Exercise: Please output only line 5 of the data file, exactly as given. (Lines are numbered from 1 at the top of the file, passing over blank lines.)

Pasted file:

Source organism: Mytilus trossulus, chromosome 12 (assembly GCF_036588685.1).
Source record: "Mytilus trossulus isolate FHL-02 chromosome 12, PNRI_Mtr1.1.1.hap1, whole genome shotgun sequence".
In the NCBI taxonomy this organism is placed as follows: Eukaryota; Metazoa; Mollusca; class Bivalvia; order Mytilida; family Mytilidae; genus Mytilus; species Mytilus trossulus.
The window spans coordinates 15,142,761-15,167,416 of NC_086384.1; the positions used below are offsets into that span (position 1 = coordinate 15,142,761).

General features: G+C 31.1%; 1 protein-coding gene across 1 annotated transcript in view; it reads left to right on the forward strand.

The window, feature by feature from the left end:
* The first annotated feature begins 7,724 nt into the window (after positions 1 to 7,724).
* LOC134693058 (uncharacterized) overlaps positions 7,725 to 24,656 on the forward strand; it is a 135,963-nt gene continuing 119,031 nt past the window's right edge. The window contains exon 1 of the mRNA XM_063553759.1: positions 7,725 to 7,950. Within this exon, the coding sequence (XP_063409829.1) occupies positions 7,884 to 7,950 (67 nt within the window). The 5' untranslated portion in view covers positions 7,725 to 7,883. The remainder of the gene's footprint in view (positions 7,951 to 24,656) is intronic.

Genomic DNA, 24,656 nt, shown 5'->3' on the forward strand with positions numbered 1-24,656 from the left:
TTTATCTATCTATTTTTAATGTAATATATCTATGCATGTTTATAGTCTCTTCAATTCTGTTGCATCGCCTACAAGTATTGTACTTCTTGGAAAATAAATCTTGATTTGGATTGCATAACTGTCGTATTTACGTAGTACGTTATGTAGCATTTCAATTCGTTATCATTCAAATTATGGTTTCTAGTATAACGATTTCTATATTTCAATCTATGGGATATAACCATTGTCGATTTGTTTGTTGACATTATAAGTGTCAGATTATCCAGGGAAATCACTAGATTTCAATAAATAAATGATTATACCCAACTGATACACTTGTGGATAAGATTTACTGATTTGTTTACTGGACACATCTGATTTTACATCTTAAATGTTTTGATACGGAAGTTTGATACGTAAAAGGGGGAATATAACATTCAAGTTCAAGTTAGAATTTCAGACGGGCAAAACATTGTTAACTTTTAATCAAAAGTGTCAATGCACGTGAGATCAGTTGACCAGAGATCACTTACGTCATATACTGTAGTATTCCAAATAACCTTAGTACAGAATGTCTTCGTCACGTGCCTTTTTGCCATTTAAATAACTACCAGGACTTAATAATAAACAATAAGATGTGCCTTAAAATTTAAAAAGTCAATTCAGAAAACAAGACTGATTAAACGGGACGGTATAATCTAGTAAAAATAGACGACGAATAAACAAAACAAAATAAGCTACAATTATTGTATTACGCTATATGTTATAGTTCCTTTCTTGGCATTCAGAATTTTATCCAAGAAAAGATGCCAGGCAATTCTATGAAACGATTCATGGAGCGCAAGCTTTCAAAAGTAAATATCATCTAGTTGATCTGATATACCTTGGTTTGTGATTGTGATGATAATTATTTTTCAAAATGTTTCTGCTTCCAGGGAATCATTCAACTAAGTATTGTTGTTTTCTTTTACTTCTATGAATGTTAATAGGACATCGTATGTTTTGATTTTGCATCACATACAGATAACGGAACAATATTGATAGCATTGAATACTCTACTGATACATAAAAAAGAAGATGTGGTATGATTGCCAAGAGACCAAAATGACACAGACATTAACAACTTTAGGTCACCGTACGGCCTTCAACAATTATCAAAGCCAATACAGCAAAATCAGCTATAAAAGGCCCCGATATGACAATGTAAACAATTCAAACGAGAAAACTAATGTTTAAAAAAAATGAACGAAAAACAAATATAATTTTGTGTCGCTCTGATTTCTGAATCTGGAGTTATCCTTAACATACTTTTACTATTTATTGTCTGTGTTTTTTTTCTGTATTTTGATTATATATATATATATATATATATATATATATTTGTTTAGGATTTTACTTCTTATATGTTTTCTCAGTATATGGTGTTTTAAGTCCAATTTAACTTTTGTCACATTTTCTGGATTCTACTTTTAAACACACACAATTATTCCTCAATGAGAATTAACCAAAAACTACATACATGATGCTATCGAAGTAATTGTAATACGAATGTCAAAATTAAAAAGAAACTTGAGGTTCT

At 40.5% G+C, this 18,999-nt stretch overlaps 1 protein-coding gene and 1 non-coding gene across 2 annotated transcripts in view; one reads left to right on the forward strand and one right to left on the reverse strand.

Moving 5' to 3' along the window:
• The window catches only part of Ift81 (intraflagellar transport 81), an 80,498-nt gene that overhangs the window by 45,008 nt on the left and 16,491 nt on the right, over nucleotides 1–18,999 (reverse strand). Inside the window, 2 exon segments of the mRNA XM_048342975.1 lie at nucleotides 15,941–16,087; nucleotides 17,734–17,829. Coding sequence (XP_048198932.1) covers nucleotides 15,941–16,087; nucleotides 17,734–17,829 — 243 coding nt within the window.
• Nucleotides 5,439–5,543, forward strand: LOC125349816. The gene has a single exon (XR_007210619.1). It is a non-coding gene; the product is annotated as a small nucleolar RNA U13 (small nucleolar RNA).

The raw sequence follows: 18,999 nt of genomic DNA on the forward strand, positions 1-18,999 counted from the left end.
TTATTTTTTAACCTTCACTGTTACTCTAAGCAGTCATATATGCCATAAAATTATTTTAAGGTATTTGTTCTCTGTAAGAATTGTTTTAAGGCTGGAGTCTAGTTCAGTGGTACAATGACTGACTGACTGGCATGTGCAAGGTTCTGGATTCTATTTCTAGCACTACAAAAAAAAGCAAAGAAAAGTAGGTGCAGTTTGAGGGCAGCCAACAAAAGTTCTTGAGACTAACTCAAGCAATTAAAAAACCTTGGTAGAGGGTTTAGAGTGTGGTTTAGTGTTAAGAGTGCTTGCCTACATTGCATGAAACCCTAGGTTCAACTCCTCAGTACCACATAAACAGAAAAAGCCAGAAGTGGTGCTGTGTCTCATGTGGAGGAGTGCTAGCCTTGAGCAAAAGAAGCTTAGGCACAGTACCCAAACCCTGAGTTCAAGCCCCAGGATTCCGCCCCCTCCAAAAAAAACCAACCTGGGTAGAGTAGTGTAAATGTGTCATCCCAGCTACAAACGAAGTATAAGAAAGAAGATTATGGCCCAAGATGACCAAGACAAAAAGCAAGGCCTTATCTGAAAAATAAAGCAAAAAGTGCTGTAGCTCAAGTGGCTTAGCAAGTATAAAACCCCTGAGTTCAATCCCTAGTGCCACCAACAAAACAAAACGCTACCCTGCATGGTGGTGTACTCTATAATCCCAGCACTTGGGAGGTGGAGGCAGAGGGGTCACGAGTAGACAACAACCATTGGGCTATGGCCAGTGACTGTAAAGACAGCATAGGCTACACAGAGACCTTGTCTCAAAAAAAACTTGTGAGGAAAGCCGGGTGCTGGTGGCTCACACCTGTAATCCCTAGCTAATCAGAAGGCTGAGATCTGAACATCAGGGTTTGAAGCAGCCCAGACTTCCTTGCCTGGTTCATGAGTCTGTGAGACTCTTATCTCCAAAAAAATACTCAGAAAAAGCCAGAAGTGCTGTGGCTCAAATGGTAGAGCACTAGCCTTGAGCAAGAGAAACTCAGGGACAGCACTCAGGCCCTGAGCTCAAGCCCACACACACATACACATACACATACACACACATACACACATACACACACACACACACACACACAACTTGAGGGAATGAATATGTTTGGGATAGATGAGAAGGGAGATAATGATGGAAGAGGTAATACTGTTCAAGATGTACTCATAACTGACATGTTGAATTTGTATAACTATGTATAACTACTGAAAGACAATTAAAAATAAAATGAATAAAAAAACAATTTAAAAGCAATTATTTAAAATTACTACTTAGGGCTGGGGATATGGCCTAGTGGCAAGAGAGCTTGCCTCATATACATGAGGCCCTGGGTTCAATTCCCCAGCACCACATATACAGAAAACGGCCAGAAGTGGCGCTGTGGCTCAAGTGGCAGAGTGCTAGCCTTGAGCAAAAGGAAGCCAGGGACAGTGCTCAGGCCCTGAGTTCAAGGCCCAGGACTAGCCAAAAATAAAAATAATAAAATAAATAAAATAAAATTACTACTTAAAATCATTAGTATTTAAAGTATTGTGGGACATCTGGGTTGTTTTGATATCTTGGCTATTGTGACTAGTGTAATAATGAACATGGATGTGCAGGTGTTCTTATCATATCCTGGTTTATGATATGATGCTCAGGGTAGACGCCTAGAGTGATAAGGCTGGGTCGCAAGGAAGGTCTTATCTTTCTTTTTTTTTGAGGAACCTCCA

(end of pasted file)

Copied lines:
General features: G+C 31.1%; 1 protein-coding gene across 1 annotated transcript in view; it reads left to right on the forward strand.